“Cyclists are always so aggressive and angry.” This is a statement that I see regularly in the media.
Why have bicycle riders come to be stereotyped in this way? You would think, given that cyclists are exercising outdoors doing a pursuit that they love, they would be happy and carefree.
I have a theory, and it is based in the fight or flight response -– see Wikipedia for an introduction.
The fight or flight response is a physiological reaction that was hardwired into our brains and bodies in prehistoric times. When facing danger, the body automatically primes itself to either run away, or stand its ground and fight. This response is very evident in the way that we, as humans, operate today.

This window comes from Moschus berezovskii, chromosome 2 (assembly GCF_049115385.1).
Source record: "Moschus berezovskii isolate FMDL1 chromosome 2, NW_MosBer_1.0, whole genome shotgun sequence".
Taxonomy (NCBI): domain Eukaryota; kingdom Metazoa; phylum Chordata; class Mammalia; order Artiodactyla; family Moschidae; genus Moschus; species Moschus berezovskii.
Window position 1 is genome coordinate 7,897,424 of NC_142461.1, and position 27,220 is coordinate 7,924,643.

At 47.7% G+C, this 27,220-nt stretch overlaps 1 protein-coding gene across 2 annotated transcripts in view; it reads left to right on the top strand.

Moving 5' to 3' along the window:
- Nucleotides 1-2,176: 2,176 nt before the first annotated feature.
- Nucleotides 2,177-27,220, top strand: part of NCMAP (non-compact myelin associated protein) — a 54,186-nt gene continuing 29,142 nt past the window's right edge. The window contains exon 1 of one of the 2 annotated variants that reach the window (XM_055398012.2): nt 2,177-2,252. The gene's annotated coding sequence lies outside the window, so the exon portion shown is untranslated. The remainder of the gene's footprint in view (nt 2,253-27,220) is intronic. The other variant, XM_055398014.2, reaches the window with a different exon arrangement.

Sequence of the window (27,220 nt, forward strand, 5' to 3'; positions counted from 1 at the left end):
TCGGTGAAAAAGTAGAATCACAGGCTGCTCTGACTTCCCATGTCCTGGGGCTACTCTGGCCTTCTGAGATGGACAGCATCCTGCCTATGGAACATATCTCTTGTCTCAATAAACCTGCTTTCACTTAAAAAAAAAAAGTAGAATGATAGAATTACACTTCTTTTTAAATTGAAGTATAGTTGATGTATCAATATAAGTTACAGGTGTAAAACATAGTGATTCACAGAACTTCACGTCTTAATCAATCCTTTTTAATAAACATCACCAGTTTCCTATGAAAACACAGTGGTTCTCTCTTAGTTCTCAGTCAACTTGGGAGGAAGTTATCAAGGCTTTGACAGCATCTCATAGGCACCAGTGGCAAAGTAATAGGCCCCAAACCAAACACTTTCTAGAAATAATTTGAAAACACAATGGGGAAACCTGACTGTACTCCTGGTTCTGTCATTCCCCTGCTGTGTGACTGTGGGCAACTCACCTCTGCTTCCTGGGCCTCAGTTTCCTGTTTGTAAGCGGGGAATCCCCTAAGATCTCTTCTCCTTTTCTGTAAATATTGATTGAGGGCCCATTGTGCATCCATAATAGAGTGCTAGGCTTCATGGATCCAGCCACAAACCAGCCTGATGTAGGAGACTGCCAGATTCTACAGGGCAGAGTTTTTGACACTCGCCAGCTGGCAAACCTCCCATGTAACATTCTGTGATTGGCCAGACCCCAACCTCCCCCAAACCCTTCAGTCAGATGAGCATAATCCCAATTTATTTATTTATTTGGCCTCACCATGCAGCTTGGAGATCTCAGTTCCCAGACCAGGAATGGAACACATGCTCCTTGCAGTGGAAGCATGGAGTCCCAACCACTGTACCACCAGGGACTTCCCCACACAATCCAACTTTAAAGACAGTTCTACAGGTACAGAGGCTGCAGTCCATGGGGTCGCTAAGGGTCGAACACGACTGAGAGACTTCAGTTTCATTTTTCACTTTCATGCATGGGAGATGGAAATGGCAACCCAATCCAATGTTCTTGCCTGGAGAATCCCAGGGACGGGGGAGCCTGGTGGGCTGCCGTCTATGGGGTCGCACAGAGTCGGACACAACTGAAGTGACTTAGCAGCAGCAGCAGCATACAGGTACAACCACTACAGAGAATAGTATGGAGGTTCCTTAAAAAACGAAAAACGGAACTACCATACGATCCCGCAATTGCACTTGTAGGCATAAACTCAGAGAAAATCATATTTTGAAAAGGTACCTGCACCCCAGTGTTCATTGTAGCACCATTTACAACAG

When a cyclist is faced with two tonnes of metal in close proximity to them, often every few seconds for the duration of their ride, the fight or flight response will occur.
One response is to get angry and aggressive, in other words, to fight. Take away the threat to cyclists’ lives every time a vehicle approaches or passes, and bicycle riders are much more likely to be friendly and accommodating.
The flight response can also be used to explain the way cyclists behave in traffic. Yes, they are weaving through the traffic; it is hardwired into their brains to escape their aggressors!
If you want cyclists to change the way they behave, governments need to do a better job of separating vehicles from bicycles. Vehicles, the ‘aggressors’, are always going to prompt a fight or flight response in cyclists, it is hardwired into humans’ brains!